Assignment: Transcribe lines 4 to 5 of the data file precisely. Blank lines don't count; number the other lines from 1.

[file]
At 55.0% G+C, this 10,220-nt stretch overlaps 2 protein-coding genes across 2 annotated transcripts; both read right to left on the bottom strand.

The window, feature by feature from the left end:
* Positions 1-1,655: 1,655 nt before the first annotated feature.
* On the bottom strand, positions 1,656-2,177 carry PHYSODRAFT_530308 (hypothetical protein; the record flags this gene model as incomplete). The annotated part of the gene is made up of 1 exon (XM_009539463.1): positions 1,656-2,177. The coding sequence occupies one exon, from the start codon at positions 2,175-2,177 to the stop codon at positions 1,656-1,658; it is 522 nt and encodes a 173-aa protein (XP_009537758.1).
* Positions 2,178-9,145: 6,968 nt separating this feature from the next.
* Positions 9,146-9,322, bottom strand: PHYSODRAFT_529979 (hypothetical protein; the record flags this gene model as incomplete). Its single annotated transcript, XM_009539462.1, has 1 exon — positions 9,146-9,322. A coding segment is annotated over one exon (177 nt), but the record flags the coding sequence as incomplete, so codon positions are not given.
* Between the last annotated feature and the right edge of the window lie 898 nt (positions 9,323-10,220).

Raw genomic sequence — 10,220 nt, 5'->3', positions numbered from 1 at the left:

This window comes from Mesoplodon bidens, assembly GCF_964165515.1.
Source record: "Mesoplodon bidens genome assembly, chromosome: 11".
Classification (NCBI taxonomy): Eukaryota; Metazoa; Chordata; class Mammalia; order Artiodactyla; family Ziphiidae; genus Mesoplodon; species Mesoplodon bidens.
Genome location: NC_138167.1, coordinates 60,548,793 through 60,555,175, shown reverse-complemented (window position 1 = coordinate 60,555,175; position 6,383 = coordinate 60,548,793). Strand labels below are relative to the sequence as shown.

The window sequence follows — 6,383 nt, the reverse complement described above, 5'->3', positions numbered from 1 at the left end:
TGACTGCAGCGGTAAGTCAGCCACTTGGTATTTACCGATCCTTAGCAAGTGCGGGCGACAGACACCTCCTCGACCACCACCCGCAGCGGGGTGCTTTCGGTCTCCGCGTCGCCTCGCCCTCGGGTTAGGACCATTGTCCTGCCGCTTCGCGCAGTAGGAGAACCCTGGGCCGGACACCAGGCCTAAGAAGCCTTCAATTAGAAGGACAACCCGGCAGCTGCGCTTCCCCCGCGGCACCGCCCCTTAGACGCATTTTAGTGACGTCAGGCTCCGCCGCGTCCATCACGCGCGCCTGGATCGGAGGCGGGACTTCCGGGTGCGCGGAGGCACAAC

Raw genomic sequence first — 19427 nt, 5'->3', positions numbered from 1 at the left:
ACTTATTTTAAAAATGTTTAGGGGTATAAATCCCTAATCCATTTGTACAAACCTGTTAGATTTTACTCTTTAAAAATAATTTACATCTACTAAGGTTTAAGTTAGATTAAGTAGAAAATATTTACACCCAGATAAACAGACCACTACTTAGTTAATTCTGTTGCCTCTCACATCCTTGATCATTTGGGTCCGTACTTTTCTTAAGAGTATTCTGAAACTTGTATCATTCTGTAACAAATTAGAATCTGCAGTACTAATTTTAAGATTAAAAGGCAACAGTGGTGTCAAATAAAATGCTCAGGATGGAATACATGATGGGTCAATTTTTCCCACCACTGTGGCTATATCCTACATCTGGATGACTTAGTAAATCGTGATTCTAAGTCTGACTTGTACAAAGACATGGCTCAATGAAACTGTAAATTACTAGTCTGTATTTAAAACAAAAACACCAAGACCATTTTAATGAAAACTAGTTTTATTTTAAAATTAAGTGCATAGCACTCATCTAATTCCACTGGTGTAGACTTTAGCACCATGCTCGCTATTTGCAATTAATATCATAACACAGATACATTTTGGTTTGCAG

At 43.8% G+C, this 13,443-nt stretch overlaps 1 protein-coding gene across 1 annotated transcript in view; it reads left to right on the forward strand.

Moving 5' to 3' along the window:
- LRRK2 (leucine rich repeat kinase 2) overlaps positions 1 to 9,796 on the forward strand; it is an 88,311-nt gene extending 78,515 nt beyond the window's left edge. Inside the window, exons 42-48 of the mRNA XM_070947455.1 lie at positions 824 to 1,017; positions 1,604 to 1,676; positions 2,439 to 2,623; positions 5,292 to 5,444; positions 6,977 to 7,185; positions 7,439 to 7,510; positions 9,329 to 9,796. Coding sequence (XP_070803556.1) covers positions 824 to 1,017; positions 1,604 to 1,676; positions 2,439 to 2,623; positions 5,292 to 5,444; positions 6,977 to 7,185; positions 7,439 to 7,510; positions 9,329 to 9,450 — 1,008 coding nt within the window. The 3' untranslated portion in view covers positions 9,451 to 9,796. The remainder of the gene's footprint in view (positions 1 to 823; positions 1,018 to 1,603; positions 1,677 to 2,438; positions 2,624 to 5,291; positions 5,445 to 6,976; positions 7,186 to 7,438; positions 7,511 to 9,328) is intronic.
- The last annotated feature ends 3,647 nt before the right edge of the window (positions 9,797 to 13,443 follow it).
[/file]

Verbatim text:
* On the bottom strand, positions 1,656-2,177 carry PHYSODRAFT_530308 (hypothetical protein; the record flags this gene model as incomplete). The annotated part of the gene is made up of 1 exon (XM_009539463.1): positions 1,656-2,177. The coding sequence occupies one exon, from the start codon at positions 2,175-2,177 to the stop codon at positions 1,656-1,658; it is 522 nt and encodes a 173-aa protein (XP_009537758.1).
* Positions 2,178-9,145: 6,968 nt separating this feature from the next.